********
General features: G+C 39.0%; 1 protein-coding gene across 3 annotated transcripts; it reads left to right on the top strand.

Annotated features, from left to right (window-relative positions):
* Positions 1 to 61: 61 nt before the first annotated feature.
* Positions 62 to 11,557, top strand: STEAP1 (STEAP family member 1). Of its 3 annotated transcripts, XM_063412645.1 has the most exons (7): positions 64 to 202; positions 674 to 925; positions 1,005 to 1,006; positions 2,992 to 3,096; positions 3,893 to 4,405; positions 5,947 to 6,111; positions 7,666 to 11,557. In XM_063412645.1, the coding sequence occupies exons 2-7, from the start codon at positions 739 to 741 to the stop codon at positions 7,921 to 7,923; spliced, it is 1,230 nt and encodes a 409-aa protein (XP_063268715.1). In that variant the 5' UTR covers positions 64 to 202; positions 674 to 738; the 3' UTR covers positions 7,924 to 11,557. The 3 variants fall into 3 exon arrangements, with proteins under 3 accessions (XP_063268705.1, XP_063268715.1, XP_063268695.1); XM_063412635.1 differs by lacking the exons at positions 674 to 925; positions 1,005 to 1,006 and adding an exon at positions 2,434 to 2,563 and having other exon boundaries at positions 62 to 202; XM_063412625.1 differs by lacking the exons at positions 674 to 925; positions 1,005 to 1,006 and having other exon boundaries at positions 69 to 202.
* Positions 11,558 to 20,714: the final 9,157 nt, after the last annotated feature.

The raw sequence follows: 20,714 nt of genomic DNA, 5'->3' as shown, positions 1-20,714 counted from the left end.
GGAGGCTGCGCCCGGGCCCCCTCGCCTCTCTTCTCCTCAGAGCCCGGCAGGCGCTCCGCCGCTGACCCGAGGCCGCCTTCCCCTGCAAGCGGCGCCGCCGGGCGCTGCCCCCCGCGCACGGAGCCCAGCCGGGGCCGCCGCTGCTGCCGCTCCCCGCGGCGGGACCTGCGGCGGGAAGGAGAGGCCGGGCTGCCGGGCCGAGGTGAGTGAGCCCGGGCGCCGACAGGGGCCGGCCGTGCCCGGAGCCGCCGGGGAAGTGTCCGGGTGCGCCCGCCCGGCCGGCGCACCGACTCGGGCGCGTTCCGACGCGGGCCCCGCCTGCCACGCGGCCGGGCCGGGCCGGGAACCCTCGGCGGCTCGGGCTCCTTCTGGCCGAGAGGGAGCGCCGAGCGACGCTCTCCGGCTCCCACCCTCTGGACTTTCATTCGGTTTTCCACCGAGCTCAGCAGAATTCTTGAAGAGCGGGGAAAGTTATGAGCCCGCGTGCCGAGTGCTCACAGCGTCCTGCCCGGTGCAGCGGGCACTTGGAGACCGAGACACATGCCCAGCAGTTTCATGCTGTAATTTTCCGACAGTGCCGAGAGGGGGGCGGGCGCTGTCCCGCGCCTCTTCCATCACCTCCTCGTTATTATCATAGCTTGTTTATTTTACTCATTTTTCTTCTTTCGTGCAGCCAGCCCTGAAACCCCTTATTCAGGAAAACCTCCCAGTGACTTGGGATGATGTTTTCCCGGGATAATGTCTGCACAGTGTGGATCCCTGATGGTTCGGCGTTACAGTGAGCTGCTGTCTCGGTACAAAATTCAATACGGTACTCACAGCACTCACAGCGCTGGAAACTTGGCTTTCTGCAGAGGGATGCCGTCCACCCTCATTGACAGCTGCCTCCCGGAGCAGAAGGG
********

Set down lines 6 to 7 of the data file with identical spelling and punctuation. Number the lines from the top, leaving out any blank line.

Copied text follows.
The raw sequence follows: 20,714 nt of genomic DNA, 5'->3' as shown, positions 1-20,714 counted from the left end.
GGAGGCTGCGCCCGGGCCCCCTCGCCTCTCTTCTCCTCAGAGCCCGGCAGGCGCTCCGCCGCTGACCCGAGGCCGCCTTCCCCTGCAAGCGGCGCCGCCGGGCGCTGCCCCCCGCGCACGGAGCCCAGCCGGGGCCGCCGCTGCTGCCGCTCCCCGCGGCGGGACCTGCGGCGGGAAGGAGAGGCCGGGCTGCCGGGCCGAGGTGAGTGAGCCCGGGCGCCGACAGGGGCCGGCCGTGCCCGGAGCCGCCGGGGAAGTGTCCGGGTGCGCCCGCCCGGCCGGCGCACCGACTCGGGCGCGTTCCGACGCGGGCCCCGCCTGCCACGCGGCCGGGCCGGGCCGGGAACCCTCGGCGGCTCGGGCTCCTTCTGGCCGAGAGGGAGCGCCGAGCGACGCTCTCCGGCTCCCACCCTCTGGACTTTCATTCGGTTTTCCACCGAGCTCAGCAGAATTCTTGAAGAGCGGGGAAAGTTATGAGCCCGCGTGCCGAGTGCTCACAGCGTCCTGCCCGGTGCAGCGGGCACTTGGAGACCGAGACACATGCCCAGCAGTTTCATGCTGTAATTTTCCGACAGTGCCGAGAGGGGGGCGGGCGCTGTCCCGCGCCTCTTCCATCACCTCCTCGTTATTATCATAGCTTGTTTATTTTACTCATTTTTCTTCTTTCGTGCAGCCAGCCCTGAAACCCCTTATTCAGGAAAACCTCCCAGTGACTTGGGATGATGTTTTCCCGGGATAATGTCTGCACAGTGTGGATCCCTGATGGTTCGGCGTTACAGTGAGCTGCTGTCTCGGTACAAAATTCAATACGGTACTCACAGCACTCACAGCGCTGGAAACTTGGCTTTCTGCAGAGGGATGCCGTCCACCCTCATTGACAGCTGCCTCCCGGAGCAGAAGGG